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I ran docker system prune, forgetting about a particular Postgres database whose contents I still wanted.

I think I probably still have the volume in macOS's Docker virtual machine. However, I have no idea which it is, they all look like:

✗ docker volume ls
DRIVER    VOLUME NAME
local     0bb96275a994e1eacafe016547a194d8f91580eb2b42e47897f4c90b48f7f92a
local     1a5adc7281788533e612b8c11cede2847aaf3f9819678322950ba4c199711481
local     1a6f07dd7a704731d0ad42e57a95d6ea136951c47de6e28aa3d2b8d8d891bf4f
local     2ad31cdc84c0e606e4535b1e22c9826fdf7cf21772cdb3c1604179aea6f861ff
[70 more volumes not listed]

My questions: How can I launch a Docker container from the postgres:9.6-alpine image I was using for the application, and have it use one of those volumes to check if it's the one I am looking for?

The database container was previously created by docker-compose. If I can launch the whole application with docker-compose and have the database use a particular volume, I can quite quickly discover if it's the right one.

1 Answer 1

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Basic loop

This little bash loop will run though all the volumes, mounting them into a temporary container and printing its contents:

for vol in $(docker volume ls --format "{{.Name}}"); do \
  echo "$vol ======================================"; \
  docker run --rm -v $vol:/tmp debian:buster ls /tmp; \
  echo '------------------------------------------'; \
done

Include a grep in the loop

To simplify search over 70 volumes, you can add grep to the command in the loop so that it only prints stuff that matches the pattern:

docker run --rm -v $vol:/tmp debian:buster ls /tmp | grep pg_; \

This way you will see only files with pg_ in name and that should be enough to find Postgres volumes.

Interact with the database in the loop

Suppose that you still have many results, and need to inspect database tables to find the right volume, you could do:

docker run -v $vol:/var/lib/postgresql/data --rm -u postgres postgres:9.6-alpine bash -c 'source /docker-entrypoint.sh; docker_temp_server_start; psql -U postgres db -c "\d"; docker_temp_server_stop; exit'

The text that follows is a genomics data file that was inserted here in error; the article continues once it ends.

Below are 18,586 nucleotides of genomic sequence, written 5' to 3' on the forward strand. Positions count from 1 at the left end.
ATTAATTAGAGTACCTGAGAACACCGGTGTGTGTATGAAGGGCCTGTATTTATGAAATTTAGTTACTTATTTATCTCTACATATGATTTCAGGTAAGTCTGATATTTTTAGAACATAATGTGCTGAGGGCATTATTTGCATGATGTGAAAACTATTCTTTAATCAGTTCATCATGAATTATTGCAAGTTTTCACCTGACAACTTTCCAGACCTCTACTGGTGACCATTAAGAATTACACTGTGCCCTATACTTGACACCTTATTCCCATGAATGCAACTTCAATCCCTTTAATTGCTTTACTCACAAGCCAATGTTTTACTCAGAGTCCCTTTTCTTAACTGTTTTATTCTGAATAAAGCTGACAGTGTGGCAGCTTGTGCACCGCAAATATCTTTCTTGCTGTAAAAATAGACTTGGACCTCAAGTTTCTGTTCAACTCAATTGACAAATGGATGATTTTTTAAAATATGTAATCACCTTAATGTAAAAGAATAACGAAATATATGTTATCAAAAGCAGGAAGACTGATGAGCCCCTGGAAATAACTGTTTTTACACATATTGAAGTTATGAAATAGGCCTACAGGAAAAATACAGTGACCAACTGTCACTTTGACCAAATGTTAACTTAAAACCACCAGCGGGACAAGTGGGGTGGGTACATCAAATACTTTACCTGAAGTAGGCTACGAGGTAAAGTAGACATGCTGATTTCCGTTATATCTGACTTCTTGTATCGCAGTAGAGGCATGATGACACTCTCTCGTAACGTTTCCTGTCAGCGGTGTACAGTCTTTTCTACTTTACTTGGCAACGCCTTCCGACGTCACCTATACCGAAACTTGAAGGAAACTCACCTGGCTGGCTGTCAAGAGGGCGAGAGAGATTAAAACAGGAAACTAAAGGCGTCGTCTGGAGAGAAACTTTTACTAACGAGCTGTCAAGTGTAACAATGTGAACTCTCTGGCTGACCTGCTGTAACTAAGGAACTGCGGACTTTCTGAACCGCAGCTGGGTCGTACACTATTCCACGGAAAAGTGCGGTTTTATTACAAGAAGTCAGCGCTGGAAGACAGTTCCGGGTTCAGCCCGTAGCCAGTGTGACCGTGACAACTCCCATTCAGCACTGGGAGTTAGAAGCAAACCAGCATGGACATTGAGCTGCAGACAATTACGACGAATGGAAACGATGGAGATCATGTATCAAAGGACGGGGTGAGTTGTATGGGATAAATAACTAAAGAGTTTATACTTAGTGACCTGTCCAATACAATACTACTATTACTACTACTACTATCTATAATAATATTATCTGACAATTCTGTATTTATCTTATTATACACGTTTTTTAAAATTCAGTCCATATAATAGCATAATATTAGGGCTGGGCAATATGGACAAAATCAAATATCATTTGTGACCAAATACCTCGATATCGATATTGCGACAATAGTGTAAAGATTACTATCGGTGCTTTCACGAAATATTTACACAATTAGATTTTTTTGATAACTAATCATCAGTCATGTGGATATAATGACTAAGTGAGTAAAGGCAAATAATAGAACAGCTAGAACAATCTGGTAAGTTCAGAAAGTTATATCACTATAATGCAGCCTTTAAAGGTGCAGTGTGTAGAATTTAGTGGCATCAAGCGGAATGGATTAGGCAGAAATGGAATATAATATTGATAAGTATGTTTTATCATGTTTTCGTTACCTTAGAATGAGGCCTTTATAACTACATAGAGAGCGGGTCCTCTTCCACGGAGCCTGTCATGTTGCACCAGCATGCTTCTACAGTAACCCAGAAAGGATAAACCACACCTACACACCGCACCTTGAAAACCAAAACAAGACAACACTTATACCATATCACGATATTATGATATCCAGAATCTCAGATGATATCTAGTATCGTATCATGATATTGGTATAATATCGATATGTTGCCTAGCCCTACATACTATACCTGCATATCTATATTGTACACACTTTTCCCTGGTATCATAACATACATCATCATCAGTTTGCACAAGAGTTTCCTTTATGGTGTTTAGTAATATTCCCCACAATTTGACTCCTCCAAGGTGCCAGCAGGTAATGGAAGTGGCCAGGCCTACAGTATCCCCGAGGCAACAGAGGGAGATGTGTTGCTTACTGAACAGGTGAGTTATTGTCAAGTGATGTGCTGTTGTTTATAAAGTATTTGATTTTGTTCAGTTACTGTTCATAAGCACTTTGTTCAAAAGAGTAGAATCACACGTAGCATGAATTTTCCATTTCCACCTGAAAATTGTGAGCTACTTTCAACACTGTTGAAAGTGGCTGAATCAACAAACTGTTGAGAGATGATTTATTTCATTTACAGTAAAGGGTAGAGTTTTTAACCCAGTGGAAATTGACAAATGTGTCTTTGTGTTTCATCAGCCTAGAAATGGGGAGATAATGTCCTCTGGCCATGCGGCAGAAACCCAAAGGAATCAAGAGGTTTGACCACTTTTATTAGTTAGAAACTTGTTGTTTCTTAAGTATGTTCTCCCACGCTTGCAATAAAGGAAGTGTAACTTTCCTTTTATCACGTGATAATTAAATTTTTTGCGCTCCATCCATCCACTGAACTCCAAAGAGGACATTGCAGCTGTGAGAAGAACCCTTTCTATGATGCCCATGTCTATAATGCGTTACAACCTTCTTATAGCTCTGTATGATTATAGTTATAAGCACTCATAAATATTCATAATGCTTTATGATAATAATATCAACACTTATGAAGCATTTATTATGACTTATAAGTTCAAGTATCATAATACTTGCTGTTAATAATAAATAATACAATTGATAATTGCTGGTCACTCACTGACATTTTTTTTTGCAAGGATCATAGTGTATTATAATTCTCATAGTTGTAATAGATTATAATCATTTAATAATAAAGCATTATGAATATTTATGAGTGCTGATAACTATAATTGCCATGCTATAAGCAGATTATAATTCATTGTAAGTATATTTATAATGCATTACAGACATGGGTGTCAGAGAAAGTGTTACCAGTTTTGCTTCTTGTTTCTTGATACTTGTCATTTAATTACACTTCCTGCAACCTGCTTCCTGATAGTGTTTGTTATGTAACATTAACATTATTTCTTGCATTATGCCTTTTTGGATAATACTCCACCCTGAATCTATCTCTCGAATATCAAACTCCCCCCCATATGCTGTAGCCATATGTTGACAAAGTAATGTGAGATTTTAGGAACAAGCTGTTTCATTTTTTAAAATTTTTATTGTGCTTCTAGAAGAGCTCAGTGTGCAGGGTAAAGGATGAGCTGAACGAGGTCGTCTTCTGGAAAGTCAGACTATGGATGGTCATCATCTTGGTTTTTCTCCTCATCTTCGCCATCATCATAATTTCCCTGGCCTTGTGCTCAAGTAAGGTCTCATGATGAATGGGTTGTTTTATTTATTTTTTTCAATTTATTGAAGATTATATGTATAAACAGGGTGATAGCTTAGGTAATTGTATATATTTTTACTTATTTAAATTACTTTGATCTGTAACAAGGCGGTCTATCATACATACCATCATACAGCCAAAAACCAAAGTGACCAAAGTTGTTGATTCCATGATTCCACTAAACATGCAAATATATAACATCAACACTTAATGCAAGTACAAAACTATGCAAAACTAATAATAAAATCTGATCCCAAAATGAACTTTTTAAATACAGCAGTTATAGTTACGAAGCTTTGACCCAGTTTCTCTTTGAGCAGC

This:

  • creates a container based on postgres:9.6-alpine with the volume attached
  • starts the entrypoint script (that starts up the Postgres engine)
  • runs a psql command to list the tables of the database db

Recovering the volume

Once you found the right volume, you start PostgreSQL container with it like this:

docker run -v volume_name:/var/lib/postgresql/data postgres:9.6-alpine

You can then interact with it in the usual way. For example, use docker ps to get the name of the container, then:

docker exec -i <name of container> pg_dump -U postgres -F c db > database.dump

to dump the database.

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    That is really great, thanks. It has immediately reduced the list of candidates to 50. Apr 2, 2021 at 14:44
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    What I am trying to do next is to use the command to run: psql -U postgres db -c "\d", to see the names of tables, which will pinpoint the exact one I want. Apr 2, 2021 at 14:47
  • docker run --rm -v $vol:/tmp postgres:9.6-alpine psql -U postgres db -c "\d"; doesn't work in the script because the psql overrides the default behaviour, in which Postgres starts up, so it can't find a database to query. Apr 2, 2021 at 14:52
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    @DanieleProcida That is a bit harder that just list folder contents, you have to spin up the database, query it and then shut it down to proceed to the next item in loop. I can help you with it a bit later but you must know that there is a risk of data corruption on other volumes, where there is something except the database you are looking for.
    – anemyte
    Apr 2, 2021 at 14:57
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    @DanieleProcida here is, as promised, a command to start the database and execute psql: docker run -v $vol:/var/lib/postgresql/data --rm -u postgres postgres:9.6-alpine bash -c 'source /docker-entrypoint.sh; docker_temp_server_start; psql -d postgres -c "\l"; docker_temp_server_stop; exit' \ . Adjust the psql part as you like.
    – anemyte
    Apr 2, 2021 at 15:49

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